New MAISRC research shows invasive common carp more damaging to biodiversity than human development
New, first-of-its-kind research from MAISRC is adding to the evidence that biological invaders – such as zebra mussels, rusty crayfish, and Asian carp – are threatening to be the main driver of biodiversity and ecosystem function loss in lakes in the 21st century.
Because many of these invasions are relatively new, their impacts are not always readily apparent. The impacts can also be confounded with those caused by other stressors. That is why this team of researchers – led by Dr. Przemek Bajer – focused on the century-old invasion of common carp to illustrate the potential consequences of introducing non-native ecosystem engineers to lakes worldwide.
They found that when common carp were prolific, plant cover was reduced to less than 10% and species biodiversity was halved. By teasing out the impacts of other human-caused stressors, this research also revealed that carp had a greater impact on aquatic plant biodiversity than human watershed development did.
"Understanding the importance of biological invasions relative to other stressors is highly important to ecologists, policymakers, and lake managers," said Dr. Bajer. "By showing that invasive species are such an important driver of ecosystem change, this research demonstrates the value of curbing introductions of these and other non-native species."
For the study, researchers analyzed data from over 2,000 Minnesota lakes, covering our three major ecoregions of Great Plains, Eastern Temperate Forests, and Northern Forests. They also conducted whole lake experiments in six lakes in which they established what the current carp populations were, surveyed plant cover, and identified species richness both before and after removing carp. All four study lakes (two served as controls) showed that removing common carp increased plant cover, species richness, and water clarity. To evaluate the contributions from human development, the team used the proportion of land used by humans for urban developments and agriculture within the watersheds. They then used statistical models to determine which variable caused the most impact.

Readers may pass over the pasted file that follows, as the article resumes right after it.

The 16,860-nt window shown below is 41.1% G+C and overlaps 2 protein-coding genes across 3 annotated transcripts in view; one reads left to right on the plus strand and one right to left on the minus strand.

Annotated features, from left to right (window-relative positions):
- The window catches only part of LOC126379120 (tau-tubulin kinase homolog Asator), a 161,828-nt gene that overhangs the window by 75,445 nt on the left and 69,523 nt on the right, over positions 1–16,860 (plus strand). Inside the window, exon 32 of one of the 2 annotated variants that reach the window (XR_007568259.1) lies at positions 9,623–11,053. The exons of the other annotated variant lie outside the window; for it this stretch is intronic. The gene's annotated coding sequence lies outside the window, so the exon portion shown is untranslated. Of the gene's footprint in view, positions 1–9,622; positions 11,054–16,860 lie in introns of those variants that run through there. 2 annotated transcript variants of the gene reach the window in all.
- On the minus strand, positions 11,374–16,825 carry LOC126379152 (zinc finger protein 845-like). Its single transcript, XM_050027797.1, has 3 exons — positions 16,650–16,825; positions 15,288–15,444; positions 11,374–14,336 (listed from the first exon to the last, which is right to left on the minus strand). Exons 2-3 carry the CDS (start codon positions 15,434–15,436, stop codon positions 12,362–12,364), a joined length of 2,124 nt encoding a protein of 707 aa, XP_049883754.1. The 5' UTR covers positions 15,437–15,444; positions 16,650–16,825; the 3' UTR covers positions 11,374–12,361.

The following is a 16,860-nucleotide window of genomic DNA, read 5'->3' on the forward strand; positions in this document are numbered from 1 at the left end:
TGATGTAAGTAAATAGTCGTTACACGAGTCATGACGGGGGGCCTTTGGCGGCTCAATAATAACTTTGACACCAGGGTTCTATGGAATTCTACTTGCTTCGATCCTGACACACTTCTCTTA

Common carp are known for increasing water turbidity and uprooting aquatic plants while searching for food in the sediment. The associated loss of plant cover and biodiversity can have a cascading effect on the abundance and diversity of waterfowl, insects, and amphibians and can hinder fundamental ecosystem functions such as maintaining water clarity, reducing erosion, and sequestering nutrients. Learn more about common carp here.